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While working with matrices, there are two major forms of multiplicative operations: dot products and matrix multiplication. A dot product takes the product of two matrices and outputs a single scalar value. On the other hand, matrix multiplication takes the product of two matrices and outputs a single matrix. In this lesson, we will be discussing these two operations and how they work.

## Dot Product in Matrices

Matrix dot products (also known as the inner product) can only be taken when working with two matrices of the same dimension. When taking the dot product of two matrices, we multiply each element from the first matrix by its corresponding element in the second matrix and add up the results.

If we take two matrices $A$ and $B$ such that $A$ = $ \begin{bmatrix} 1 & 2 & 3 \\ 4 & 5 & 6 \\ 7 & 8 & 9 \\ \end{bmatrix}$, and $B = \begin{bmatrix} 7 & 8 & 9 \\ 1 & 2 & 3 \\ 4 & 5 & 6 \\ \end{bmatrix}$, then the dot product $A \cdot B $ is given as,

$$

A \cdot B

&= \begin{bmatrix} 1 & 2 & 3 \\ 4 & 5 & 6 \\ 7 & 8 & 9 \\ \end{bmatrix} \cdot \begin{bmatrix} 7 & 8 & 9 \\ 1 & 2 & 3 \\ 4 & 5 & 6 \\ \end{bmatrix} \\

&= 1 \times 7 + 2 \times 8 + 3 \times 9 + 4 \times 1 + 5 \times 2 + \\ & 6 \times 3 + 7 \times 4 + 8 \times 5 + 9 \times 6 = 204

$$

## Matrix Multiplication

Two matrices can be multiplied together only when the number of columns of the first matrix is equal to the number of rows in the second matrix.

For matrix multiplication, we take the dot product of each row of the first matrix with each column of the second matrix that results in a matrix of dimensions of the row of the first matrix and the column of the second matrix. For example, for two matrices $A$ and $B$, if $A$ has a dimension $m \times n$, and $B$ has a dimension $n \times p$, matrix multiplication is possible and the resulting matrix is of dimension $m \times p$.

For an easier understanding, let us suppose matrices $A$ and $B$ to be of dimensions $2 \times 2$ each. Taking matrix $A = \begin{bmatrix}1 & 2 \\ 4 & 5 \end{bmatrix}$ and matrix $B = \begin{bmatrix} 6 & 7\\ 8 & 9 \\ \end{bmatrix}$, the matrix multiplication of $A \times B$ is given as,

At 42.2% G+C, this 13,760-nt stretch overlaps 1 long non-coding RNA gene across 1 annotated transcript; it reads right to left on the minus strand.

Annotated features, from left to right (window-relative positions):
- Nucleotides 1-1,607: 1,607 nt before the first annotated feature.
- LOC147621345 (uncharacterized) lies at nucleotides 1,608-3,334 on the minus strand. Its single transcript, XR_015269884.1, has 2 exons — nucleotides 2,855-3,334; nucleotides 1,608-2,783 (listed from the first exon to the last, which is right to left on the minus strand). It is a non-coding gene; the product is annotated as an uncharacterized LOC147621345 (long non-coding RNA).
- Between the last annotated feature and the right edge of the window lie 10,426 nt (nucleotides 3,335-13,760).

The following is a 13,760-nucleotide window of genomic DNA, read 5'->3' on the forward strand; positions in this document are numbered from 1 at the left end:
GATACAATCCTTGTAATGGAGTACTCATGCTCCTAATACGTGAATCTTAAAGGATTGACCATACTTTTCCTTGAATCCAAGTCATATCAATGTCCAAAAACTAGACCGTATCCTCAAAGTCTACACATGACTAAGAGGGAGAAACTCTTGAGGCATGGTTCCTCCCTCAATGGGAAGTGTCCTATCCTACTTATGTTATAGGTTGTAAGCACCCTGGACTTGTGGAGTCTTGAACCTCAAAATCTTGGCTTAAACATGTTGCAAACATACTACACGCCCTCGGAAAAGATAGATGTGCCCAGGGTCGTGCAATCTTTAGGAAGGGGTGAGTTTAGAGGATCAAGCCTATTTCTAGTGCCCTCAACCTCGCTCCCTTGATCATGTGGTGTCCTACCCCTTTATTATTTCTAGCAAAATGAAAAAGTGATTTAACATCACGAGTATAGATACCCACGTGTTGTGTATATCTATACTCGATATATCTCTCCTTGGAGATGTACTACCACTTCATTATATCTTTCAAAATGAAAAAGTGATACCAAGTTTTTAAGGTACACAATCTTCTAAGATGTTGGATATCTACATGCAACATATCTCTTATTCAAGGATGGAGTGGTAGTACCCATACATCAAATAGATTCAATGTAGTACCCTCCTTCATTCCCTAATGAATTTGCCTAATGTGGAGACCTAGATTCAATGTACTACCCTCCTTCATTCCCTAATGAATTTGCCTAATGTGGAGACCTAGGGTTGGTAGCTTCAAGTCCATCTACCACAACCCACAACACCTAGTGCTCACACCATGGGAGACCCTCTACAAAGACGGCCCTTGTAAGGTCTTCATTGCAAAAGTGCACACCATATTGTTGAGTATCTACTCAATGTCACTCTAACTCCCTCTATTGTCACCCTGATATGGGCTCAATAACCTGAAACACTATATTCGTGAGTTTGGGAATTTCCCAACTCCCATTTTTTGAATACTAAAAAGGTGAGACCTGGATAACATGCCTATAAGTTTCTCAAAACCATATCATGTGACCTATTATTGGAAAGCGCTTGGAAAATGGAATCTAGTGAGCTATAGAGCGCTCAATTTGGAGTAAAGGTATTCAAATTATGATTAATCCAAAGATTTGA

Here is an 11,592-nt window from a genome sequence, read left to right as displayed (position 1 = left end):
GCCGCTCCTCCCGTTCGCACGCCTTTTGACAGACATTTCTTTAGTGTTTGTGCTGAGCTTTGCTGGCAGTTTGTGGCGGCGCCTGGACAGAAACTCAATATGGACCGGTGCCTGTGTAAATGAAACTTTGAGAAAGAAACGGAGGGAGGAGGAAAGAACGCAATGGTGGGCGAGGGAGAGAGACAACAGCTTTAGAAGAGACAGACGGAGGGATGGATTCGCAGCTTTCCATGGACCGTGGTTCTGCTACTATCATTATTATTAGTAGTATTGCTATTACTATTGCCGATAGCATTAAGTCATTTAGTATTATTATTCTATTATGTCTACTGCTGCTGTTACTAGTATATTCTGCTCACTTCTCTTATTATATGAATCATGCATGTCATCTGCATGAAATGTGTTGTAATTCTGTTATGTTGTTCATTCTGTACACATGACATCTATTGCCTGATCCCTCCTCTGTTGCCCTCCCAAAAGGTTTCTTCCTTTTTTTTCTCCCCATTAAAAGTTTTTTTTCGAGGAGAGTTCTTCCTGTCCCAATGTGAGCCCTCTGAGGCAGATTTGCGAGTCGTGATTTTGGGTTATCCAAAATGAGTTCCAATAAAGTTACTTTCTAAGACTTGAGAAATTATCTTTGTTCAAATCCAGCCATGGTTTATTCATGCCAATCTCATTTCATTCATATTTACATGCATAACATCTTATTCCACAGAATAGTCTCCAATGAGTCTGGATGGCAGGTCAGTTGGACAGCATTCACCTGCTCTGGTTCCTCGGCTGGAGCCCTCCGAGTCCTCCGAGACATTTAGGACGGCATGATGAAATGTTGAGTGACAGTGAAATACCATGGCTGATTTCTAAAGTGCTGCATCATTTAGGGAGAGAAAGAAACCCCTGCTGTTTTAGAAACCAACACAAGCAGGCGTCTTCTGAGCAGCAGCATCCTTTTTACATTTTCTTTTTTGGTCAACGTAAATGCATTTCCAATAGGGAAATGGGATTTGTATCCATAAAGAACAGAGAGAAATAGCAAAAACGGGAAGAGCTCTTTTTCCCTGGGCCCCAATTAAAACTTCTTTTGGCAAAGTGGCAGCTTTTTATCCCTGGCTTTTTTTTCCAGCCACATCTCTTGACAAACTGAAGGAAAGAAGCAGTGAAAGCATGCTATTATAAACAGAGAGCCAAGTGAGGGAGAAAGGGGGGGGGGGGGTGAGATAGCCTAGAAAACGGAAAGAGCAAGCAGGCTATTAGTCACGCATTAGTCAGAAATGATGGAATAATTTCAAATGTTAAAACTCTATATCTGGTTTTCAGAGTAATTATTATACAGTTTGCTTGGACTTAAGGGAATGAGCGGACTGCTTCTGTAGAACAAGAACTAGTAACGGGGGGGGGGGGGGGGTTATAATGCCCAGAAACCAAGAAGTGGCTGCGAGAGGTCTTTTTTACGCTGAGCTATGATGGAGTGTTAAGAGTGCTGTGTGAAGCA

$$ A\times B =

\begin{bmatrix}

1 \times 6 + 2 \times 8 & 1 \times 7 + 2 \times 9\\

4 \times 6 + 5 \times 8 & 4 \times 7 + 5 \times 9

\end{bmatrix} =

\begin{bmatrix}

22 & 25 \\

64 & 73

\end{bmatrix} $$

Now, let us find the value of $B \times A$,

$$ B \times A =

\begin{bmatrix}

6 \times 1 + 7 \times 4 & 6 \times 2 + 7 \times 5\\

8 \times 1 + 9 \times 4 & 8 \times 2 + 9 \times 5

\end{bmatrix} =

\begin{bmatrix}

34 & 47 \\

44 & 61

\end{bmatrix} $$

Hence, we also conclude that the matrix multiplication is not commutative, i.e., $ A \times B \neq B \times A$.

Matrix multiplication has a wide range of applications in Linear Algebra as well as Data Science. In this lesson, we discussed some of the major multiplicative operations performed on matrices. Such operations are usually applied to matrices that represent image data in the field of data science. Head onto the next lesson on ‘Matrix Transpose, Determinants, and Inverse‘ to learn about some matrix transformation methods and the concept of determinants.